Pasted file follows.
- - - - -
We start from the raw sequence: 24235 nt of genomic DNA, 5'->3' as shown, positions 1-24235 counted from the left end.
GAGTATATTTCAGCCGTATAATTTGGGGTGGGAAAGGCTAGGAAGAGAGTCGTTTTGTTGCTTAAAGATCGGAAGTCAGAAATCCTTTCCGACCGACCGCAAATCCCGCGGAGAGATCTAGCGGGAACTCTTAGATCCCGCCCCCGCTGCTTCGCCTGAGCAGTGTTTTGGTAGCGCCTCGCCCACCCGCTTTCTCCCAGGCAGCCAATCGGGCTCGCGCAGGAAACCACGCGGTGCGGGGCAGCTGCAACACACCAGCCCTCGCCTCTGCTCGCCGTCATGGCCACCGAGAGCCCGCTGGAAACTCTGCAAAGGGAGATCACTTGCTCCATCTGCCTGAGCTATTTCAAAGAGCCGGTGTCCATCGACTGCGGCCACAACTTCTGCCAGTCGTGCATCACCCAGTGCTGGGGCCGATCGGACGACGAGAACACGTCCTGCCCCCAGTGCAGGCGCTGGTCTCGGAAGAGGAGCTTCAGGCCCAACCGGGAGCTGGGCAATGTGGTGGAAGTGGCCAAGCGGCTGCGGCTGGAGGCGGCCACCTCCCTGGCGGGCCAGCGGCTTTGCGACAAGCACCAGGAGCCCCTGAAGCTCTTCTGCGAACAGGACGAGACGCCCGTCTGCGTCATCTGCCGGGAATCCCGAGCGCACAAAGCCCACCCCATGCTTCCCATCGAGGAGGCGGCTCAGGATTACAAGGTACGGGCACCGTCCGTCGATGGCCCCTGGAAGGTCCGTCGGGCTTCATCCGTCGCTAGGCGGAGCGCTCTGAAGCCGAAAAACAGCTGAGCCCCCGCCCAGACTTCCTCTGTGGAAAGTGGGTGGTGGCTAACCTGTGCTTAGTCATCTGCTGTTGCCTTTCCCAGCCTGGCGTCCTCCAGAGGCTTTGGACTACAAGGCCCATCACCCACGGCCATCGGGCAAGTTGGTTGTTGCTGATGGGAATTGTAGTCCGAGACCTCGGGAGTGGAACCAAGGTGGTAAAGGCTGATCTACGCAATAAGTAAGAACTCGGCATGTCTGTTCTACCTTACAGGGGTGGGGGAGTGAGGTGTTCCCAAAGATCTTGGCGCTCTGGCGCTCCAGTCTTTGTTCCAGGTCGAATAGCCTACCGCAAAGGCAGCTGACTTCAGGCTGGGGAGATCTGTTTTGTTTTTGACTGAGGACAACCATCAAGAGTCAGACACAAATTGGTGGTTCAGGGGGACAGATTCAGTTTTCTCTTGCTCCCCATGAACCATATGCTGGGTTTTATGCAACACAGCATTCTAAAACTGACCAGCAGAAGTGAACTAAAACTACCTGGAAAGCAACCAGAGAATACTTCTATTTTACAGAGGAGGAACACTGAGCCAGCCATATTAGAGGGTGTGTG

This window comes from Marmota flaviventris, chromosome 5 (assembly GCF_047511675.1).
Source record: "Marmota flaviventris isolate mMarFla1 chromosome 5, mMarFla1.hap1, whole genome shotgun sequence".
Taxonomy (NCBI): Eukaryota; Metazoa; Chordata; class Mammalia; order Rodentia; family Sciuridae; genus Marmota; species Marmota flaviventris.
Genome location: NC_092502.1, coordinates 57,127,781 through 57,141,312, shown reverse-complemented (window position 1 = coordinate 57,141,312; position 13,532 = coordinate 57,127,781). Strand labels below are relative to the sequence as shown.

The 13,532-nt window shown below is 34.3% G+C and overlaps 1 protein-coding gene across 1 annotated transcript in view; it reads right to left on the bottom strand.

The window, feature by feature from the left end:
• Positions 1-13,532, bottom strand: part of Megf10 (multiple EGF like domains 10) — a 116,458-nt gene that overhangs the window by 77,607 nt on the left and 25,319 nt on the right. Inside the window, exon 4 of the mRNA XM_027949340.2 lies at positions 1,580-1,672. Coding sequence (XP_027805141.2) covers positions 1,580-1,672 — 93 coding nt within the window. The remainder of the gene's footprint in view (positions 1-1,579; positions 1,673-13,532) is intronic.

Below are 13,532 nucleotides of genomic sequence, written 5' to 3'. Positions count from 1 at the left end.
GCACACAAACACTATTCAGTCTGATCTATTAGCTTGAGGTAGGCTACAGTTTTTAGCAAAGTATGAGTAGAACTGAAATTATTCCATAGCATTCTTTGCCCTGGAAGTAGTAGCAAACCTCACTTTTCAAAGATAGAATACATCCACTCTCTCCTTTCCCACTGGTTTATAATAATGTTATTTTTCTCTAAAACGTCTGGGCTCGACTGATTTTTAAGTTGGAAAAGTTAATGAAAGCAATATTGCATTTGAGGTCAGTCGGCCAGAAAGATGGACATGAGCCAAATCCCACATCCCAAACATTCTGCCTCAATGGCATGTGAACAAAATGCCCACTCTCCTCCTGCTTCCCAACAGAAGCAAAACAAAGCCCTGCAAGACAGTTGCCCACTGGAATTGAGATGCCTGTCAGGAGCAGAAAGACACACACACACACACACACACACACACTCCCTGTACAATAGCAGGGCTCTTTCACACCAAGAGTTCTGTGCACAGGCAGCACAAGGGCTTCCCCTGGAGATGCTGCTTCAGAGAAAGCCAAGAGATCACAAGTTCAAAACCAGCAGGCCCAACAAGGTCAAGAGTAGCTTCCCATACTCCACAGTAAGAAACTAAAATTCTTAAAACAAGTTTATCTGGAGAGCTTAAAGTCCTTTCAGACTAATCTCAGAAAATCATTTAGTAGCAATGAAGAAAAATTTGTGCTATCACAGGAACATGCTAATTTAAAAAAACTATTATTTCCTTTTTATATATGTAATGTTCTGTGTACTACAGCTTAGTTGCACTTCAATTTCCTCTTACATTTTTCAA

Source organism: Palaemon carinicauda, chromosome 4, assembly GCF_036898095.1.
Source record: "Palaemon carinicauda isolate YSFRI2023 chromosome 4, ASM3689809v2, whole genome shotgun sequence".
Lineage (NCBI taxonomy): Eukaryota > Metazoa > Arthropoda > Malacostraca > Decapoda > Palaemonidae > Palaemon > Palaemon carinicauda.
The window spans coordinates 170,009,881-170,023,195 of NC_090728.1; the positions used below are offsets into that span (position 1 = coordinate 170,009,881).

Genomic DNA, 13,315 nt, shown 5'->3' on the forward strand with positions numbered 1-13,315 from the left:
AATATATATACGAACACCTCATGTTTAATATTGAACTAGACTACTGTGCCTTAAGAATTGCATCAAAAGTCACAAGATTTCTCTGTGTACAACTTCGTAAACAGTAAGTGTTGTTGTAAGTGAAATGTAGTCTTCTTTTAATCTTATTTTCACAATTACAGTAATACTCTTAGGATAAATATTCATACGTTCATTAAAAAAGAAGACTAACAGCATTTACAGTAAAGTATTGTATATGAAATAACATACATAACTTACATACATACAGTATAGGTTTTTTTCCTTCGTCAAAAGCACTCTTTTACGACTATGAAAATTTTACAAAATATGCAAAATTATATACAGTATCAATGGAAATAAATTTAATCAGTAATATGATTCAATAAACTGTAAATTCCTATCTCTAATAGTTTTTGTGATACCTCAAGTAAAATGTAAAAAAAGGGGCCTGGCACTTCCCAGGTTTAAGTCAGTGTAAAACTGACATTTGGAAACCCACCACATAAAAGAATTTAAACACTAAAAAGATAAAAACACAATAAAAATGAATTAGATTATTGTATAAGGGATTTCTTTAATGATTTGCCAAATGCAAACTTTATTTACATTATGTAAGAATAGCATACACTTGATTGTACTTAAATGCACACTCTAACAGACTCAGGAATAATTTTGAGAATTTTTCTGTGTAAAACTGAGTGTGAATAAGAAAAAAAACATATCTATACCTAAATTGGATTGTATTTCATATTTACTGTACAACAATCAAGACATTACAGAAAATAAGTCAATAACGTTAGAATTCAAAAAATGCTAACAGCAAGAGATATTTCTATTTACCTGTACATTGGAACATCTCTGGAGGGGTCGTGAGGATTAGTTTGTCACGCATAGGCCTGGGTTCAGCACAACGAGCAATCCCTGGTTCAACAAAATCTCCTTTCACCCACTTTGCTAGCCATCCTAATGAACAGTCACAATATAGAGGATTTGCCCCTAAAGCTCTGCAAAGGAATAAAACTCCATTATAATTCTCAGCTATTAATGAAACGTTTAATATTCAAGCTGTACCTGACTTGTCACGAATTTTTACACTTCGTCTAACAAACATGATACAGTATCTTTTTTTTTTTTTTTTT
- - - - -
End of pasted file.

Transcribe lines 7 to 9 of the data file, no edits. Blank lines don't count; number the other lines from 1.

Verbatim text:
The 13,532-nt window shown below is 34.3% G+C and overlaps 1 protein-coding gene across 1 annotated transcript in view; it reads right to left on the bottom strand.

The window, feature by feature from the left end:
• Positions 1-13,532, bottom strand: part of Megf10 (multiple EGF like domains 10) — a 116,458-nt gene that overhangs the window by 77,607 nt on the left and 25,319 nt on the right. Inside the window, exon 4 of the mRNA XM_027949340.2 lies at positions 1,580-1,672. Coding sequence (XP_027805141.2) covers positions 1,580-1,672 — 93 coding nt within the window. The remainder of the gene's footprint in view (positions 1-1,579; positions 1,673-13,532) is intronic.